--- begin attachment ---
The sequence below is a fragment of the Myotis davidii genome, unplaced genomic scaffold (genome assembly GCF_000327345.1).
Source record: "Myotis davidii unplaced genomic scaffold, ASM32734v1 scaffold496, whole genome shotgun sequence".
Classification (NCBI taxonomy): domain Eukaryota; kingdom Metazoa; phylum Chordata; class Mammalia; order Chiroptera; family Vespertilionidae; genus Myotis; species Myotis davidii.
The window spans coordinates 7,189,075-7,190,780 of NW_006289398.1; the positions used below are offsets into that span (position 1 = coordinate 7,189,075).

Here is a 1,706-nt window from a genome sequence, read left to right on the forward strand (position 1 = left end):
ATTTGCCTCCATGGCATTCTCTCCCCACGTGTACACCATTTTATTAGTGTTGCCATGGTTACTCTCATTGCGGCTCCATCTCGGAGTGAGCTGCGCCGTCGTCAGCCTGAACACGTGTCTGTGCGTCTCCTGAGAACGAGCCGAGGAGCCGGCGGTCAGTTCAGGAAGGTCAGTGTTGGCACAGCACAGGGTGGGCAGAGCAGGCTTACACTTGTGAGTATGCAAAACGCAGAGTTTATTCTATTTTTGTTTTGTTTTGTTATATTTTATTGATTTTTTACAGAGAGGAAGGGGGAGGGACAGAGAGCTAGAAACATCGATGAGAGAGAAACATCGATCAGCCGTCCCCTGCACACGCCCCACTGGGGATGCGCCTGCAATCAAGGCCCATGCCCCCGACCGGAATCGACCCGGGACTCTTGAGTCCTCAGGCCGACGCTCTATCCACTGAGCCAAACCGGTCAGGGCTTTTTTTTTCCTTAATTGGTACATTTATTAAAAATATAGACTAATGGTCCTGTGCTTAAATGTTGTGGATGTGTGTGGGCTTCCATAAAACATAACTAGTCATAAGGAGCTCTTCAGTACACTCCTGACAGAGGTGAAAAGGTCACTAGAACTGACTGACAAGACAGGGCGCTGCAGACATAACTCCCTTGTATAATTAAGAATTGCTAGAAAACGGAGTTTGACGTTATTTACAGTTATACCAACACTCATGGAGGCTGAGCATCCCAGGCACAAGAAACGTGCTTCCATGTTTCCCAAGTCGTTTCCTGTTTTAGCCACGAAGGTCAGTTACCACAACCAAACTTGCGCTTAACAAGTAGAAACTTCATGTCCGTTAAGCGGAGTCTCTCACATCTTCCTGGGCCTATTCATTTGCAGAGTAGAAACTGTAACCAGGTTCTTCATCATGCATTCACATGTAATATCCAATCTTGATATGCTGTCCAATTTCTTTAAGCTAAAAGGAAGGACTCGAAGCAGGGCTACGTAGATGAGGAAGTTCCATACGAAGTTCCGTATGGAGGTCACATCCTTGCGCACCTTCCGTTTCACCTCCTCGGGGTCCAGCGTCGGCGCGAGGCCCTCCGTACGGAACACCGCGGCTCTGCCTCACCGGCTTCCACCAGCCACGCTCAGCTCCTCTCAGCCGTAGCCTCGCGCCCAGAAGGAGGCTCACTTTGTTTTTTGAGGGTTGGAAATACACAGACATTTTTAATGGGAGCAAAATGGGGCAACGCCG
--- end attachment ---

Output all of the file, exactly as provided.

The sequence below is a fragment of the Myotis davidii genome, unplaced genomic scaffold (genome assembly GCF_000327345.1).
Source record: "Myotis davidii unplaced genomic scaffold, ASM32734v1 scaffold496, whole genome shotgun sequence".
Classification (NCBI taxonomy): domain Eukaryota; kingdom Metazoa; phylum Chordata; class Mammalia; order Chiroptera; family Vespertilionidae; genus Myotis; species Myotis davidii.
The window spans coordinates 7,189,075-7,190,780 of NW_006289398.1; the positions used below are offsets into that span (position 1 = coordinate 7,189,075).

Here is a 1,706-nt window from a genome sequence, read left to right on the forward strand (position 1 = left end):
ATTTGCCTCCATGGCATTCTCTCCCCACGTGTACACCATTTTATTAGTGTTGCCATGGTTACTCTCATTGCGGCTCCATCTCGGAGTGAGCTGCGCCGTCGTCAGCCTGAACACGTGTCTGTGCGTCTCCTGAGAACGAGCCGAGGAGCCGGCGGTCAGTTCAGGAAGGTCAGTGTTGGCACAGCACAGGGTGGGCAGAGCAGGCTTACACTTGTGAGTATGCAAAACGCAGAGTTTATTCTATTTTTGTTTTGTTTTGTTATATTTTATTGATTTTTTACAGAGAGGAAGGGGGAGGGACAGAGAGCTAGAAACATCGATGAGAGAGAAACATCGATCAGCCGTCCCCTGCACACGCCCCACTGGGGATGCGCCTGCAATCAAGGCCCATGCCCCCGACCGGAATCGACCCGGGACTCTTGAGTCCTCAGGCCGACGCTCTATCCACTGAGCCAAACCGGTCAGGGCTTTTTTTTTCCTTAATTGGTACATTTATTAAAAATATAGACTAATGGTCCTGTGCTTAAATGTTGTGGATGTGTGTGGGCTTCCATAAAACATAACTAGTCATAAGGAGCTCTTCAGTACACTCCTGACAGAGGTGAAAAGGTCACTAGAACTGACTGACAAGACAGGGCGCTGCAGACATAACTCCCTTGTATAATTAAGAATTGCTAGAAAACGGAGTTTGACGTTATTTACAGTTATACCAACACTCATGGAGGCTGAGCATCCCAGGCACAAGAAACGTGCTTCCATGTTTCCCAAGTCGTTTCCTGTTTTAGCCACGAAGGTCAGTTACCACAACCAAACTTGCGCTTAACAAGTAGAAACTTCATGTCCGTTAAGCGGAGTCTCTCACATCTTCCTGGGCCTATTCATTTGCAGAGTAGAAACTGTAACCAGGTTCTTCATCATGCATTCACATGTAATATCCAATCTTGATATGCTGTCCAATTTCTTTAAGCTAAAAGGAAGGACTCGAAGCAGGGCTACGTAGATGAGGAAGTTCCATACGAAGTTCCGTATGGAGGTCACATCCTTGCGCACCTTCCGTTTCACCTCCTCGGGGTCCAGCGTCGGCGCGAGGCCCTCCGTACGGAACACCGCGGCTCTGCCTCACCGGCTTCCACCAGCCACGCTCAGCTCCTCTCAGCCGTAGCCTCGCGCCCAGAAGGAGGCTCACTTTGTTTTTTGAGGGTTGGAAATACACAGACATTTTTAATGGGAGCAAAATGGGGCAACGCCG